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Pope has tough sell on materialism in South Korea

By Jung-yoon Choi

Associated Press

Published: Friday, Aug. 15 2014 8:50 a.m. MDT

Updated: Friday, Aug. 15 2014 8:50 a.m. MDT

The students of Gangnam, whose parents shell out big money for prestigious private tutoring and prep schools, are reportedly much more likely to be selected for the country's most prestigious university than students from less affluent areas.

"That reflects what materialism can do," Kim, the Seoul resident, said. "Kids can get a better education, and they then have a better edge."

But the breakneck push by South Koreans to modernize has a dark side, which can be partly seen in an April ferry sinking that killed 300 people, mostly high school students. Francis made sure that he reached out to victims of a disaster that has prompted widespread soul-searching over the nation's neglect of safety as it rapidly developed.

While there's pride here of local industrial titans that rival the best companies in the world, the country also has a history of disregard for basic safety practices, including in the ferry industry. The tragedy exposed regulatory failures that appear to have allowed the ferry Sewol to set off with far more cargo than it could safely carry.

Before Mass got under way, Francis met privately with about a dozen survivors of the ferry disaster and relatives of the dead. One of them, Lee Ho Jin, whose son was killed, asked the pope to baptize him, and Francis agreed to perform the ritual on Saturday, said the Vatican spokesman, the Rev. Federico Lombardi.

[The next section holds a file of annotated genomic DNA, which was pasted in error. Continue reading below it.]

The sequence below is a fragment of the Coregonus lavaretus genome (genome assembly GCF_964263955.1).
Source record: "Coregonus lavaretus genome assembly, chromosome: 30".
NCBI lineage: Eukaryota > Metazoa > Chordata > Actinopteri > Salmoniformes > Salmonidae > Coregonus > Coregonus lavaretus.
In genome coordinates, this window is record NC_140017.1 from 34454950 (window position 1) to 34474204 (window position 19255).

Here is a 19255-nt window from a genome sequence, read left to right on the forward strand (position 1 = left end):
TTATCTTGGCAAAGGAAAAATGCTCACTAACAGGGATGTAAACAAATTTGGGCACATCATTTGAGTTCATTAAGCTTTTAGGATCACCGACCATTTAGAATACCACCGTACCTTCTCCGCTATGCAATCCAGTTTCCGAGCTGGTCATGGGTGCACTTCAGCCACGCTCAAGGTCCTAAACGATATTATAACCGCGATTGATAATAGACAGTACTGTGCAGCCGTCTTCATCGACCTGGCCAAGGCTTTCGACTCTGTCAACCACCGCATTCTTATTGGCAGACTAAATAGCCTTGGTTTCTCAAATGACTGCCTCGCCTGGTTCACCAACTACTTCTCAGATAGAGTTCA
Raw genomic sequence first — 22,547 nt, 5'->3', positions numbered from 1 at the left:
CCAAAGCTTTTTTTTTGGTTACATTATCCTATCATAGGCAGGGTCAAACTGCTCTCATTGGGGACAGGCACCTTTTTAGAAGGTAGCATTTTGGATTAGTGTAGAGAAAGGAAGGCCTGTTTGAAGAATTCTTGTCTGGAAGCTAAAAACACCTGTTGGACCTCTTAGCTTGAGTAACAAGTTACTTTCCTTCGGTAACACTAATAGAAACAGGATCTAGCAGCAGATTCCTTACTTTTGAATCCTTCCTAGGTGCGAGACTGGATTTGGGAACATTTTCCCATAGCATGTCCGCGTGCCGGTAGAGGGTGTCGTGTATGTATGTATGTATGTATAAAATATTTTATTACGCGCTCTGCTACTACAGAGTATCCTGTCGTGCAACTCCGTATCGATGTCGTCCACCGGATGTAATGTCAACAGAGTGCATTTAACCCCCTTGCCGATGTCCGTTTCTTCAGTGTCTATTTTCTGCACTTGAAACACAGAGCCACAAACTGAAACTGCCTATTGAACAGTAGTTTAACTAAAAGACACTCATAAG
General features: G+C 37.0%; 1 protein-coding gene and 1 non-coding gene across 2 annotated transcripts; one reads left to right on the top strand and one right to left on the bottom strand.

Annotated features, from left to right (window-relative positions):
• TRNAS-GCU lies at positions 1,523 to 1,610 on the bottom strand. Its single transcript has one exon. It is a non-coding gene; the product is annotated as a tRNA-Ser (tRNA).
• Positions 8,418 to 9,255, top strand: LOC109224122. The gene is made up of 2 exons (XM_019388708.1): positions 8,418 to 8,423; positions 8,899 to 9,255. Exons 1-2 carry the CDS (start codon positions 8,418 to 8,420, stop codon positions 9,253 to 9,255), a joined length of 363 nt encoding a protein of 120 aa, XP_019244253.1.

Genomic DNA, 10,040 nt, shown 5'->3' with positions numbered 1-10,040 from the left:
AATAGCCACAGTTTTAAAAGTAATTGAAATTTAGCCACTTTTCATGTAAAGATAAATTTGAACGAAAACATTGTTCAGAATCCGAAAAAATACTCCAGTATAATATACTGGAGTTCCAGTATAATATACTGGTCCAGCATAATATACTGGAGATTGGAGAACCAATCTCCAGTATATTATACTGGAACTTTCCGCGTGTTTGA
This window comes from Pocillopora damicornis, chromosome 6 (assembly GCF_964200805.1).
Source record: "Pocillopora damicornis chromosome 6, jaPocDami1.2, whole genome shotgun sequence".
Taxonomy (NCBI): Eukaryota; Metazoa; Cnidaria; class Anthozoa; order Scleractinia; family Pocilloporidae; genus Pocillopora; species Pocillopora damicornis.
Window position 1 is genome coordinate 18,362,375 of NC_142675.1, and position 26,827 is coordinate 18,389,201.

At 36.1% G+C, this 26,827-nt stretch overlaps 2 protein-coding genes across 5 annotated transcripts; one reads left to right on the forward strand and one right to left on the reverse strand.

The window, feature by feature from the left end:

Lee, who has been in catechism classes for two years, participated in a 21-day pilgrimage undertaken by relatives of the victims, carrying a cross in honor of the slain children. The families said they gave the cross to the pope.

The relatives also presented the pope with a tiny yellow ribbon, a symbol of support for the ferry victims. The pope took the ribbon and wore it on his robe during the Mass.

A larger-than-normal crowd of more than 10,000, according to police, on Friday joined what has become a regular rally by family members of victims of the ferry sinking.

In his final prayer, Francis offered words of comfort to survivors and families. "May this tragic event which has brought all Koreans together in grief confirm their commitment to work together in solidarity for the common good," he said.

Francis arrived in Seoul on Thursday for a five-day visit and issued a plea for peace and unity on the war-divided peninsula. North Korea fired three projectiles into the sea just before he landed and another two soon after.

On Friday, North Korean media quoted a rocket researcher as dismissing the idea that the tests had anything to do with the pope, and said the launches were conducted on the 69th anniversary of Korea's independence from Japan.

Choi reported from Seoul. Associated Press writers Foster Klug and Youkyung Lee in Seoul contributed to this report. Follow Nicole Winfield on Twitter at twitter.com/nwinfield

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